St. Clements University

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St Clements University is a higher education institution which has reported itself to be registered in the Turks and Caicos Islands.[1] Its website lists a number of affiliations and recognitions[2] and a network of over 10 centres and offices in a number of countries. Since 2005 it has established locally registered autonomous schools, St Clements University Higher Education School in Niue,[3] St Clements University in Somalia,[4] and the Université Suisse Privée St Cléments (St Clements Private Swiss University).[5]

Accreditation status[edit]

St Clements University Higher Education School in Niue states that it was licensed by the Niue Minister of Higher Education in March 2005 and is approved by the Association of Computer Professionals and the Association of Tourism and Hospitality Executives to teach their programs.[6]

St Clements University states that its operation in Somalia was accredited by the Transitional Federal Government of Somalia in 2007.[7]

The Université Suisse Privée St Cléments states that it was registered in the Swiss canton of Vaud in 2009 and offers joint programs with the Institute of Professional Financial Managers, the Institute of Management Specialists, Design, Technology and Management Society International, the International Institute of Engineers, the International Guild of Academians and the Institute of Human Resource Management.[8]

St Clements University has no United States accreditation. It is not accredited according to Oregon, Texas, Michigan, and Maine official government listings.[9][10][11][12] According to the United States Department of Education, unaccredited degrees and credits may be unacceptable to employers or other institutions and restricted or illegal in some jurisdictions,[13] e.g. St Clements University degrees are illegal to use in Texas[10] and have restrictions to their use in Oregon.[9]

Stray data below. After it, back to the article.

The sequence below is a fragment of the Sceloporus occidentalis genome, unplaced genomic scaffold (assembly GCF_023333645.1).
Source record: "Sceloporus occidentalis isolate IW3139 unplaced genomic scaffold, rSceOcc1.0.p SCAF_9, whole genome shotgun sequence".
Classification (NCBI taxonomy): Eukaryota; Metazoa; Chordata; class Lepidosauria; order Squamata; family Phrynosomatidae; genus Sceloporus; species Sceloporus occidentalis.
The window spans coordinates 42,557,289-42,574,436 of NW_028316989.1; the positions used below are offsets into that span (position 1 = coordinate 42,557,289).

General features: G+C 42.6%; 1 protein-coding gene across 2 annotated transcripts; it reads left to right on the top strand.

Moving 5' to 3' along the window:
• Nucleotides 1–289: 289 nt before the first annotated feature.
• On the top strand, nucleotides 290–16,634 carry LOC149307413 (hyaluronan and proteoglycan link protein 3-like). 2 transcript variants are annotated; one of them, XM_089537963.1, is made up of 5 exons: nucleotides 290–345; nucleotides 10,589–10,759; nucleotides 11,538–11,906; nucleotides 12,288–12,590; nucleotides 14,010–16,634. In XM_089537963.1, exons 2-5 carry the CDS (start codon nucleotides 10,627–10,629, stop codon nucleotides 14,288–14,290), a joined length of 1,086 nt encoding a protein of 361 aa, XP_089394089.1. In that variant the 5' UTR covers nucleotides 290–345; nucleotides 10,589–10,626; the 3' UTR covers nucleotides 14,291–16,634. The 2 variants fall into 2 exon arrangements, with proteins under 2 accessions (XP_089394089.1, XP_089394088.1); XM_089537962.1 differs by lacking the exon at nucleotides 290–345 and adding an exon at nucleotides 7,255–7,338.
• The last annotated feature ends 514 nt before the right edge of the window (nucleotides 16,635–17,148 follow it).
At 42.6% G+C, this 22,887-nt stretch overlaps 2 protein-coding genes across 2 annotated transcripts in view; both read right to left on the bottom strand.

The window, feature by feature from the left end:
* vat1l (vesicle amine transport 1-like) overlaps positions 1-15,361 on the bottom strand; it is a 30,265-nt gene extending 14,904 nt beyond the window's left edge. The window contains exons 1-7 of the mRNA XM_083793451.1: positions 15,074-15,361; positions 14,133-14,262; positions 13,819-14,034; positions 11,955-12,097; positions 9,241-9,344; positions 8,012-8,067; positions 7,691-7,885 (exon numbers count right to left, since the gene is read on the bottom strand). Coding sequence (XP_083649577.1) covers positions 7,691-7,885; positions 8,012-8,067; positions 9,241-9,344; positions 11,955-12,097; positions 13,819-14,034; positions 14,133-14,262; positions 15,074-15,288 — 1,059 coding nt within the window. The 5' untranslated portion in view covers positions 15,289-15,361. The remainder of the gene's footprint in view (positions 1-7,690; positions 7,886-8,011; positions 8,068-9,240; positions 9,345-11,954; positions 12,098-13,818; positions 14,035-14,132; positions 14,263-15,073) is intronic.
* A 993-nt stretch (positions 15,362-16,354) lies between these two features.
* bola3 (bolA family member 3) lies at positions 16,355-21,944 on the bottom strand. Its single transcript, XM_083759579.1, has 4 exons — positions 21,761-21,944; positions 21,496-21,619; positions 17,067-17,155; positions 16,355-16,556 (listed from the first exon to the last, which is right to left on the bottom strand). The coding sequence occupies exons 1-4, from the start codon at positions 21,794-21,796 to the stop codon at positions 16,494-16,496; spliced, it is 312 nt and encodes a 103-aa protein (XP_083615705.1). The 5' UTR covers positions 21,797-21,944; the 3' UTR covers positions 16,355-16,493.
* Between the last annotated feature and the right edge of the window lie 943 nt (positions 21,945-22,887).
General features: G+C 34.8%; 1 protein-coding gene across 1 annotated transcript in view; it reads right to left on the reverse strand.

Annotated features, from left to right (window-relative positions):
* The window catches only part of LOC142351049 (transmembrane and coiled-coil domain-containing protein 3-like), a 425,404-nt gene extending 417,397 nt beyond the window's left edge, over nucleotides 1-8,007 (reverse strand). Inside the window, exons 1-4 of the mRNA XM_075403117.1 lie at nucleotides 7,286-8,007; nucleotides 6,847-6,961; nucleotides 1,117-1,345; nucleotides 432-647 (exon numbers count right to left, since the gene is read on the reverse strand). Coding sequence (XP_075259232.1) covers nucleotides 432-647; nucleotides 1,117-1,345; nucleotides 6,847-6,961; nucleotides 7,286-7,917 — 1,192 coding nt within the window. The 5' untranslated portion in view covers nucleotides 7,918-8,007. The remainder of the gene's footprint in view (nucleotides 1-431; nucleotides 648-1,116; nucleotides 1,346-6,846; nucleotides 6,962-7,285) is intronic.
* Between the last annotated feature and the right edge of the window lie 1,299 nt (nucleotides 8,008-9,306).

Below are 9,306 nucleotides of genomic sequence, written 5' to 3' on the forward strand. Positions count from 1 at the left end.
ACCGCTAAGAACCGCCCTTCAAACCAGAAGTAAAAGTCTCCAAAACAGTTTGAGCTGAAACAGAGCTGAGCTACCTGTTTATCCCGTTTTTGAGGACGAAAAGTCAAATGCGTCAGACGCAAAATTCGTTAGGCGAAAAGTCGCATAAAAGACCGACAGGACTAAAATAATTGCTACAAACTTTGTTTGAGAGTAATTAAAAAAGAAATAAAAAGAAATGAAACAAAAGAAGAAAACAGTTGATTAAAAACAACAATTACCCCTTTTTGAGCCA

The Oregon Office of Degree Authorization reports that the government of New Zealand treats the St. Clements operation in Niue as being "substandard" and has requested "that its degrees not be included in international listings."[9]

Australian controversy[edit]

In 1999, under parliamentary privilege, Senator Kim Carr referred to a number of institutions including St Clements University which, in his opinion, were operating from Australia as "degree mills".[14] He said that when a member of his staff contacted the company identified as administering St Clements it was discovered that it was also a whisky distributing company and alleged educational services company.[15] Senator Carr subsequently referred to St Clements as reminiscent of "the famous pirates of old ... using legal devices and incompetence by government ministers and making a bridgehead into this country’s educational institutions" and as being operated out of a "grog shop" (Australian slang for a liquor store).[16]


External links[edit]